As a researcher interested in the intersection of urban form and place, Joseph Heathcott set out to explore how one of New York’s borders shapes the lived experience and physical environment of its surroundings. Through historical research, photography, and deep observation, he traces the city’s only major internal land boundary — the Brooklyn-Queens border — and draws out the social and spatial conditions of this largely invisible urban seam. — urbanomnibus.net
Now the barracks plan has been revived. [...] Will one of central Istanbul’s few remaining green spaces become a symbol of consumerist might and the weakness of people power?
Activists have pledged to take to the streets should the plan go forward. “If this project really comes to pass despite the high level of objection from the public, that will create a second wave of uprisings, and this time it will be more influential,” said Eyup Muhcu, the head of Turkey’s main architects’ union. — nextcity.org
In case you haven't checked out Archinect's Pinterest boards in a while, we have compiled ten recently pinned images from outstanding projects on various Archinect Firm and People profiles.(Tip: use the handy FOLLOW feature to easily keep up-to-date with all your favorite Archinect...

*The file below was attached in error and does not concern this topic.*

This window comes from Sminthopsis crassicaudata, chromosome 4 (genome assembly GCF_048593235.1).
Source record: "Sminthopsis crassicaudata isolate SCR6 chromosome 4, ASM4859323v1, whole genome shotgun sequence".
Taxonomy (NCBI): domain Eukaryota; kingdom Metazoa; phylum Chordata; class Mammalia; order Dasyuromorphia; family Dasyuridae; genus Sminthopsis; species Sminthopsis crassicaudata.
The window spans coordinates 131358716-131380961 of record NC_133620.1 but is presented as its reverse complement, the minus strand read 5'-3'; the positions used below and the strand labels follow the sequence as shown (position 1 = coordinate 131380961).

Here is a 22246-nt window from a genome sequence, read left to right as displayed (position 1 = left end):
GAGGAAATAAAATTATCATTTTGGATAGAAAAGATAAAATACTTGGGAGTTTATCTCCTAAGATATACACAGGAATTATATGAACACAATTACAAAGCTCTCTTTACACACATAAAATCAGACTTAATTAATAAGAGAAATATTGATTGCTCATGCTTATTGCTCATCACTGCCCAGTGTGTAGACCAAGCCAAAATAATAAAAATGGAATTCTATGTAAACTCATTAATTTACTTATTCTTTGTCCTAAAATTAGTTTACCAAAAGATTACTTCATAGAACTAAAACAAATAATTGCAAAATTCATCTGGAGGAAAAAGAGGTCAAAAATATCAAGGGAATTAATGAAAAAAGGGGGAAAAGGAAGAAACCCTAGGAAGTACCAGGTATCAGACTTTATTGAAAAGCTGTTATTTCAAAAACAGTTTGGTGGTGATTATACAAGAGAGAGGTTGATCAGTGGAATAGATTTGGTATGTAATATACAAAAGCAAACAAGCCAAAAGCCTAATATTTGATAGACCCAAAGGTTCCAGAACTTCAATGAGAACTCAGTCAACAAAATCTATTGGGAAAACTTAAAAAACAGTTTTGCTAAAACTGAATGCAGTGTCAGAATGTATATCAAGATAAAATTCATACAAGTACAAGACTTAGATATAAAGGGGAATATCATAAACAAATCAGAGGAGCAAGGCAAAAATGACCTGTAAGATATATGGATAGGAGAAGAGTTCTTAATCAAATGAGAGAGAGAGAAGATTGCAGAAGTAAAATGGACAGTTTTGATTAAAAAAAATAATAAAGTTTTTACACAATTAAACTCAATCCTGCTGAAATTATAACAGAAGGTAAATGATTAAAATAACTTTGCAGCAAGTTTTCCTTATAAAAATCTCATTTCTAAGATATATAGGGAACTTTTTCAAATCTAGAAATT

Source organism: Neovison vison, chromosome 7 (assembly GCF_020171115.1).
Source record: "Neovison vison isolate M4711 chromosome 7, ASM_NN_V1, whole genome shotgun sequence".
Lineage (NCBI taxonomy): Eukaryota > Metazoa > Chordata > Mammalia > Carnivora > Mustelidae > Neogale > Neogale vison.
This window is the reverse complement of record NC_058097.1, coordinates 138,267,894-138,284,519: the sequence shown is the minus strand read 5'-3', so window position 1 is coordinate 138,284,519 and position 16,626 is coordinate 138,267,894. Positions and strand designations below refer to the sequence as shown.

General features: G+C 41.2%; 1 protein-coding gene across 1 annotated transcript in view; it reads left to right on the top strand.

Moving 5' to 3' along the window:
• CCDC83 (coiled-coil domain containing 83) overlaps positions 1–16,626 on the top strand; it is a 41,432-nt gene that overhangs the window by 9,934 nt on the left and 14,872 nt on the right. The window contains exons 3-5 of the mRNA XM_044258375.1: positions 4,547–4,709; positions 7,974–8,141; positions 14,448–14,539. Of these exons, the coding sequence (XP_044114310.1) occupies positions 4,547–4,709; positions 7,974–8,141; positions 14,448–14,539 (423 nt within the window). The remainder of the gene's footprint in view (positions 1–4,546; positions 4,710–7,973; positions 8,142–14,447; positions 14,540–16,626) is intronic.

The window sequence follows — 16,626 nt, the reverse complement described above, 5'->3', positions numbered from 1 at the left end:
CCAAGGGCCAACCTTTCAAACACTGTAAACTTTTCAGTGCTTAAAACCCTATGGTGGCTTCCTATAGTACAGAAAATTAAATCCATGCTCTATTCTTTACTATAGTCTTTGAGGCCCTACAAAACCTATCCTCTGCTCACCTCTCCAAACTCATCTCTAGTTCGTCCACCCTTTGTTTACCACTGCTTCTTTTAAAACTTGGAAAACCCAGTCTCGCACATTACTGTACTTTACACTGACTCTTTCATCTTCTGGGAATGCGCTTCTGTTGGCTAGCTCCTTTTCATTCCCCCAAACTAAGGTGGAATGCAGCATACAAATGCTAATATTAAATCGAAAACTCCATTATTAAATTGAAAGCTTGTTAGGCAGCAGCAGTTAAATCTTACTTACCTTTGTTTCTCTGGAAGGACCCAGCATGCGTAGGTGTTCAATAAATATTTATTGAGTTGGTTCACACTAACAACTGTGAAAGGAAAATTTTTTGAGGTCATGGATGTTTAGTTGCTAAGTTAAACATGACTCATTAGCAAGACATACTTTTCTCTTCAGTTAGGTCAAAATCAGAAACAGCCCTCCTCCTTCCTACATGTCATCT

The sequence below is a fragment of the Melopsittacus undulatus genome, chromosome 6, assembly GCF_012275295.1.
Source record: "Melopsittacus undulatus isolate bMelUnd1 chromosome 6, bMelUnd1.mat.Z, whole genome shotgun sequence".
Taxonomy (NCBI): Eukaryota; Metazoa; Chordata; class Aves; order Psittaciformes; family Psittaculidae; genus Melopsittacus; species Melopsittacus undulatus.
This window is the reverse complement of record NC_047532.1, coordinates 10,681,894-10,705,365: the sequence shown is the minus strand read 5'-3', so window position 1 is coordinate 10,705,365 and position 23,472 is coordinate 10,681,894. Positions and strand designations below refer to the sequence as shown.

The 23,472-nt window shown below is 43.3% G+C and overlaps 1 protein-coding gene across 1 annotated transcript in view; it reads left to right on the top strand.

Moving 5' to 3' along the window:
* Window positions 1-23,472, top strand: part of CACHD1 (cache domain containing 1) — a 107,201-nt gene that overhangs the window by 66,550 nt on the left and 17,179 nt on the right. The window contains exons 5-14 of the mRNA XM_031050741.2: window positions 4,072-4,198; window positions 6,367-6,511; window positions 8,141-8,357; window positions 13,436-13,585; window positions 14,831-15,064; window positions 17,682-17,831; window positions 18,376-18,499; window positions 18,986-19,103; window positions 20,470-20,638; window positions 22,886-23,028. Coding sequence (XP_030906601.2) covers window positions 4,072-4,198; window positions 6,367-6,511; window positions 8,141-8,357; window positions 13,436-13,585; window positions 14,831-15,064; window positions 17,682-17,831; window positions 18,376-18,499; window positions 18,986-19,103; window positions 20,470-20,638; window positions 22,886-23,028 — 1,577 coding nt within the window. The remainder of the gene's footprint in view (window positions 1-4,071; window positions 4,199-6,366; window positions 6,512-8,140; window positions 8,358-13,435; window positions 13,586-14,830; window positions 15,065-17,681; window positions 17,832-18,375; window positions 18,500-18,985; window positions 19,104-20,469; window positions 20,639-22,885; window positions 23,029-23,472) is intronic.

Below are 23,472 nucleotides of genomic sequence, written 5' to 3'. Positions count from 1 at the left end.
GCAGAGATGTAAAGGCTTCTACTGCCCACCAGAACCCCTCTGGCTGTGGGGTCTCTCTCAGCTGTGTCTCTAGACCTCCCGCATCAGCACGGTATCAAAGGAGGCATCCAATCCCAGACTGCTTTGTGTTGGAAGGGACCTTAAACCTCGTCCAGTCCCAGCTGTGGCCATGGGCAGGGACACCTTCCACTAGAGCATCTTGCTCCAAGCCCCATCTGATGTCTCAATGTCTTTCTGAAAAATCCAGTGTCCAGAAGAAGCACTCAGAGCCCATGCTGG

The Federal Highway Administration has very quietly acknowledged that the driving boom is over. [...]
the agency’s more recent forecast finally recognizes that the protracted post-World War II era has given way to a different paradigm.
The new vision of the future suggests that driving per capita will essentially remain flat in the future. The benchmark is important because excessively high estimates of future driving volume get used to justify wasteful spending on new and wider highways. — usa.streetsblog.org
The subterranean settlement was discovered in the Nevşehir province of Turkey’s Central Anatolia region, in the historical area of Cappadocia. [...]
the site, located around the Nevşehir hill fort near the city of Kayseri, appears to dwarf all other finds to date. [...]
The agency has already spent 90 million Turkish liras (£25m) on the development project, but the organisation’s head said he did not see the money spent as a loss due to the magnitude of the historical discovery. — independent.co.uk
[ROAR] is concerned about the effects of the $50 million project, which will drill 9,100 holes into the ground, some as deep as 30 feet, and require a crew of 3,000 workers to install over a 27-month period. The area is a habitat for Rocky Mountain Big Horn Sheep, bald eagles, and Peregrine falcons, and the livelihoods of many locals depend on it. — denverpost.com
The city estimates that some 4,500 of its total 10,750 sidewalk miles are in disrepair. According to a 2007 USC study, the city repaired a grand total of 64 miles of sidewalks, or 1.4 percent of damaged sidewalks, improving the city’s backlog to 72 years.
The reasons for this civic embarrassment go back even longer than 72 years. They are twofold. One is political, the other arboreal. — nextcity.org